The principle of self-government through political parties, the cornerstone of democracy, has come to be regarded as a solution to the problem of nationality. This is because the principle of nationality entails the acceptance of the idea of popular government. The importance of the principle of nationality is undeniable, and most of the national questions of Western Europe might be solved in accordance with this principle. Matters are complicated by geographical and strategical considerations, such as the difficulty of determining natural frontiers and the frequent need to establish strategic frontiers. Moreover, the principle of nationality cannot help us where nationalities barely exist or where they are entangled in inextricable confusion.
The present work is a critical discussion of the problem of democracy. Michels believes that democracy, as an intellectual theory and as a practical movement, has entered upon a critical phase from which exit will be extremely difficult. In this book he analyzes the tendencies that oppose the realization of democracy, and claims that these tendencies can be classified in three ways: dependence upon the nature of the individual; dependence upon the nature of the political structure; and dependence upon the nature of organization.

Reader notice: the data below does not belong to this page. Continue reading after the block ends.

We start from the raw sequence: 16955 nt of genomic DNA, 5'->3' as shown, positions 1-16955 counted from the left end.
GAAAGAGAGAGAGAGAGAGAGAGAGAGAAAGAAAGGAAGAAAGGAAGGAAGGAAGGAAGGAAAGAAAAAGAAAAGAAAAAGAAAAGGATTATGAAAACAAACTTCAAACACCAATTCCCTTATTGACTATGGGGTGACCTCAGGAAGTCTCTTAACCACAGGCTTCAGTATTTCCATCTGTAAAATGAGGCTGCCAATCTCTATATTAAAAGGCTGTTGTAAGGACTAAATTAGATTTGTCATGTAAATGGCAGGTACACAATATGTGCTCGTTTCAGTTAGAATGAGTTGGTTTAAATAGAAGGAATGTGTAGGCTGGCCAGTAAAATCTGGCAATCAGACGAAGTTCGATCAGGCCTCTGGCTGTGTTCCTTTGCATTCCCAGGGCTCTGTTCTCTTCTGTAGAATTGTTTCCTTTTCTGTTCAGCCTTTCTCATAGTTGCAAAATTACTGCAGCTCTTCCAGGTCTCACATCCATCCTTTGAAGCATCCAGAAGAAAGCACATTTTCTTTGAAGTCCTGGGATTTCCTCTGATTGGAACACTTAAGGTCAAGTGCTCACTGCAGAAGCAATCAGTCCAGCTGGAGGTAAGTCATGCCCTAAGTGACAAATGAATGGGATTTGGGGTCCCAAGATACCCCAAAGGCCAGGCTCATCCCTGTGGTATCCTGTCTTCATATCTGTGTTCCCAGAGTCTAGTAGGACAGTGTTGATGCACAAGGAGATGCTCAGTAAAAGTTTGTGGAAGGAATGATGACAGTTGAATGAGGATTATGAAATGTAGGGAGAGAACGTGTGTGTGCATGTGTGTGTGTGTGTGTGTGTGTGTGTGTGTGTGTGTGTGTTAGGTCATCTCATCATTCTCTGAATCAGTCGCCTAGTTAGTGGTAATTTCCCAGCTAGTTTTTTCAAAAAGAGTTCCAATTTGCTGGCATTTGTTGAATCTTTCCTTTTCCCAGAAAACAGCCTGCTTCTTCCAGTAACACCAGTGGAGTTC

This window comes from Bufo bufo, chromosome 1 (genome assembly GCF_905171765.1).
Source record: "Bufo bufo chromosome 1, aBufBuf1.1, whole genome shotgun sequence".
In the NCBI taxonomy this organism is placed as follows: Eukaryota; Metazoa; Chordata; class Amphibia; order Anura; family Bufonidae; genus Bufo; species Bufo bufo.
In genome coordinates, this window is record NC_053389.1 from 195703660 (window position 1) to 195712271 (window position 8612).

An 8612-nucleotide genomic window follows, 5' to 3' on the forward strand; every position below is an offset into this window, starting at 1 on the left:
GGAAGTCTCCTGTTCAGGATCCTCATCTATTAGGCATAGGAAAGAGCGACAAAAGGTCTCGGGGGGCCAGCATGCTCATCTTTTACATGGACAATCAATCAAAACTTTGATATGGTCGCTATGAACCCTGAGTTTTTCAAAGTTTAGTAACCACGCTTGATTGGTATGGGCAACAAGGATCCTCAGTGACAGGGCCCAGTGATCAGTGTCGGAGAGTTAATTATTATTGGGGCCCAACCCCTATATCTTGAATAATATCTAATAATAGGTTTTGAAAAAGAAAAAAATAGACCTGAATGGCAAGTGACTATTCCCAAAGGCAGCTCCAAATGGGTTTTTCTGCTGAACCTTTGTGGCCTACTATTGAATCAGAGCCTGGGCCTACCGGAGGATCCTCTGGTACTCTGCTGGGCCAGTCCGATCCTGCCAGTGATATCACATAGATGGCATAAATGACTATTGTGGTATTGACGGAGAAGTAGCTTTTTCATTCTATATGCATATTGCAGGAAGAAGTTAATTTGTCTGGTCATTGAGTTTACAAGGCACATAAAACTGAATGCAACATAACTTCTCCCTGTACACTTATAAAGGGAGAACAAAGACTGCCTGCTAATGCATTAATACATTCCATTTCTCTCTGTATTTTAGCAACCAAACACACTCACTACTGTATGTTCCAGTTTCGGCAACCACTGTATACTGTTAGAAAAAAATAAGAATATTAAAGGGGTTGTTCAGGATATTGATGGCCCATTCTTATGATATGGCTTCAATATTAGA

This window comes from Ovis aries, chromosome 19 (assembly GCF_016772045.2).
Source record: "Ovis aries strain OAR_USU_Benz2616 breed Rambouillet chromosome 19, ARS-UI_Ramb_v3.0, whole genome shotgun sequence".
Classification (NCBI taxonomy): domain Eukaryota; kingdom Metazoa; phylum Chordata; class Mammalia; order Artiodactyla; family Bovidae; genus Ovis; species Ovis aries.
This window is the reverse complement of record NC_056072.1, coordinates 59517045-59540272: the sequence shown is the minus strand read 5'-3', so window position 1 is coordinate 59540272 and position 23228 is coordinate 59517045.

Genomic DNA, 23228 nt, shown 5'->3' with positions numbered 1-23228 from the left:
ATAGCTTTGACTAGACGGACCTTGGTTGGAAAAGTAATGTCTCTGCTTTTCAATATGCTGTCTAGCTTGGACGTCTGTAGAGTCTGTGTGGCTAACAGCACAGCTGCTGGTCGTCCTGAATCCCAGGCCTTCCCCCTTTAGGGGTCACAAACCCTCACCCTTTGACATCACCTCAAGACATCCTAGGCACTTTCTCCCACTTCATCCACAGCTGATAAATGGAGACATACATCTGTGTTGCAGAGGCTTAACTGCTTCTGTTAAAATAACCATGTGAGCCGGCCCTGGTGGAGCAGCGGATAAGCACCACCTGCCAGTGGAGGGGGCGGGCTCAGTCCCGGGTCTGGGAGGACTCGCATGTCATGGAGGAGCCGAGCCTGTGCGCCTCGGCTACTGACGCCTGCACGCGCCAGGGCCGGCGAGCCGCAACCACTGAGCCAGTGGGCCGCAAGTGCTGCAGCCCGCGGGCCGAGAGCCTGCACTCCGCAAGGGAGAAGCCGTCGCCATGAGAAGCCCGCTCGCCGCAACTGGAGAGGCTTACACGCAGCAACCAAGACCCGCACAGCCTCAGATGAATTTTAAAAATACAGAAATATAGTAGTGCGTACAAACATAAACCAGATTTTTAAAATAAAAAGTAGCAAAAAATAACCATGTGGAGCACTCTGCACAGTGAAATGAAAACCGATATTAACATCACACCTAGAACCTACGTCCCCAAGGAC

This edition, described by Morris Janowitz as a "classic of modern social science" and by Melvin Tumin as "the beginning of a tradition," offers a landmark study in political science. Following its original publication in 1910, the study and analysis of political parties was established as a new branch of science. Political Parties continues to be a foundation work in the literature and is a necessary addition to the libraries of contemporary political scientists, sociologists, and historians.